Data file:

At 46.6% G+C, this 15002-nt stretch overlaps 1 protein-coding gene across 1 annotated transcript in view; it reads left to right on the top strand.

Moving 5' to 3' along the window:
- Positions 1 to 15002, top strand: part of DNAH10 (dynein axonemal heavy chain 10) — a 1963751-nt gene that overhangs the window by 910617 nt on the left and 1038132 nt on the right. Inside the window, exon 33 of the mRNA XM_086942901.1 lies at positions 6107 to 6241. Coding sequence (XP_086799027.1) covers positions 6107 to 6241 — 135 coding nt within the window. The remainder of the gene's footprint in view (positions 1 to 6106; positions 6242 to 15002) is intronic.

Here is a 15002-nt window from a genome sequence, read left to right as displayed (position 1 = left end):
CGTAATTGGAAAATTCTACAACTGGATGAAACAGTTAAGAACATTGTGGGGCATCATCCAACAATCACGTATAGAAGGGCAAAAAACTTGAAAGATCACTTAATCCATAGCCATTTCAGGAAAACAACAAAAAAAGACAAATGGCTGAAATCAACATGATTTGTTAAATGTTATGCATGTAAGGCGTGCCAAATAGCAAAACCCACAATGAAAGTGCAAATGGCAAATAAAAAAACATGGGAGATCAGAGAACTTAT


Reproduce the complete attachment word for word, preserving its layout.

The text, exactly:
At 46.6% G+C, this 15002-nt stretch overlaps 1 protein-coding gene across 1 annotated transcript in view; it reads left to right on the top strand.

Moving 5' to 3' along the window:
- Positions 1 to 15002, top strand: part of DNAH10 (dynein axonemal heavy chain 10) — a 1963751-nt gene that overhangs the window by 910617 nt on the left and 1038132 nt on the right. Inside the window, exon 33 of the mRNA XM_086942901.1 lies at positions 6107 to 6241. Coding sequence (XP_086799027.1) covers positions 6107 to 6241 — 135 coding nt within the window. The remainder of the gene's footprint in view (positions 1 to 6106; positions 6242 to 15002) is intronic.

Here is a 15002-nt window from a genome sequence, read left to right as displayed (position 1 = left end):
CGTAATTGGAAAATTCTACAACTGGATGAAACAGTTAAGAACATTGTGGGGCATCATCCAACAATCACGTATAGAAGGGCAAAAAACTTGAAAGATCACTTAATCCATAGCCATTTCAGGAAAACAACAAAAAAAGACAAATGGCTGAAATCAACATGATTTGTTAAATGTTATGCATGTAAGGCGTGCCAAATAGCAAAACCCACAATGAAAGTGCAAATGGCAAATAAAAAAACATGGGAGATCAGAGAACTTAT